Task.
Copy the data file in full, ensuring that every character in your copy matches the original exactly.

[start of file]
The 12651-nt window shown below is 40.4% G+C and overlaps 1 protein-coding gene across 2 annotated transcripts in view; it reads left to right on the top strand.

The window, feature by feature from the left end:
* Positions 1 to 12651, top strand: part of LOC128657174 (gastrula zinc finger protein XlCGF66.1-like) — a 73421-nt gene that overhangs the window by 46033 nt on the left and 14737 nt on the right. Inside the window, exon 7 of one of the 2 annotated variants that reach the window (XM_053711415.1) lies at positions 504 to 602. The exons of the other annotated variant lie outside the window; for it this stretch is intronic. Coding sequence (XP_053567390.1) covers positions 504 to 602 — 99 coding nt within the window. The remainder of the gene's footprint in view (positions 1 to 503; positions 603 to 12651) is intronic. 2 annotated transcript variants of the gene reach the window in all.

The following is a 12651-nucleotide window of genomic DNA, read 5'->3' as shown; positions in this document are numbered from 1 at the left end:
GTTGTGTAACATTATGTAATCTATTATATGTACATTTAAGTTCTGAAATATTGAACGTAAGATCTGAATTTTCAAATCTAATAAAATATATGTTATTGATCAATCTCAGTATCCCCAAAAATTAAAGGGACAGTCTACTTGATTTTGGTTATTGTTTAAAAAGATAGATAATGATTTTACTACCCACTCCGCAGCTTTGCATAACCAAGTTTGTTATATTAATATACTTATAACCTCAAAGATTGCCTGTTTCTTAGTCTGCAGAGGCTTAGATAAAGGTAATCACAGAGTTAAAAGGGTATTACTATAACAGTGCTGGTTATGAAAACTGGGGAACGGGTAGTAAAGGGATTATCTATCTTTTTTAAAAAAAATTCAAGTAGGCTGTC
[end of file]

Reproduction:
The 12651-nt window shown below is 40.4% G+C and overlaps 1 protein-coding gene across 2 annotated transcripts in view; it reads left to right on the top strand.

The window, feature by feature from the left end:
* Positions 1 to 12651, top strand: part of LOC128657174 (gastrula zinc finger protein XlCGF66.1-like) — a 73421-nt gene that overhangs the window by 46033 nt on the left and 14737 nt on the right. Inside the window, exon 7 of one of the 2 annotated variants that reach the window (XM_053711415.1) lies at positions 504 to 602. The exons of the other annotated variant lie outside the window; for it this stretch is intronic. Coding sequence (XP_053567390.1) covers positions 504 to 602 — 99 coding nt within the window. The remainder of the gene's footprint in view (positions 1 to 503; positions 603 to 12651) is intronic. 2 annotated transcript variants of the gene reach the window in all.

The following is a 12651-nucleotide window of genomic DNA, read 5'->3' as shown; positions in this document are numbered from 1 at the left end:
GTTGTGTAACATTATGTAATCTATTATATGTACATTTAAGTTCTGAAATATTGAACGTAAGATCTGAATTTTCAAATCTAATAAAATATATGTTATTGATCAATCTCAGTATCCCCAAAAATTAAAGGGACAGTCTACTTGATTTTGGTTATTGTTTAAAAAGATAGATAATGATTTTACTACCCACTCCGCAGCTTTGCATAACCAAGTTTGTTATATTAATATACTTATAACCTCAAAGATTGCCTGTTTCTTAGTCTGCAGAGGCTTAGATAAAGGTAATCACAGAGTTAAAAGGGTATTACTATAACAGTGCTGGTTATGAAAACTGGGGAACGGGTAGTAAAGGGATTATCTATCTTTTTTAAAAAAAATTCAAGTAGGCTGTC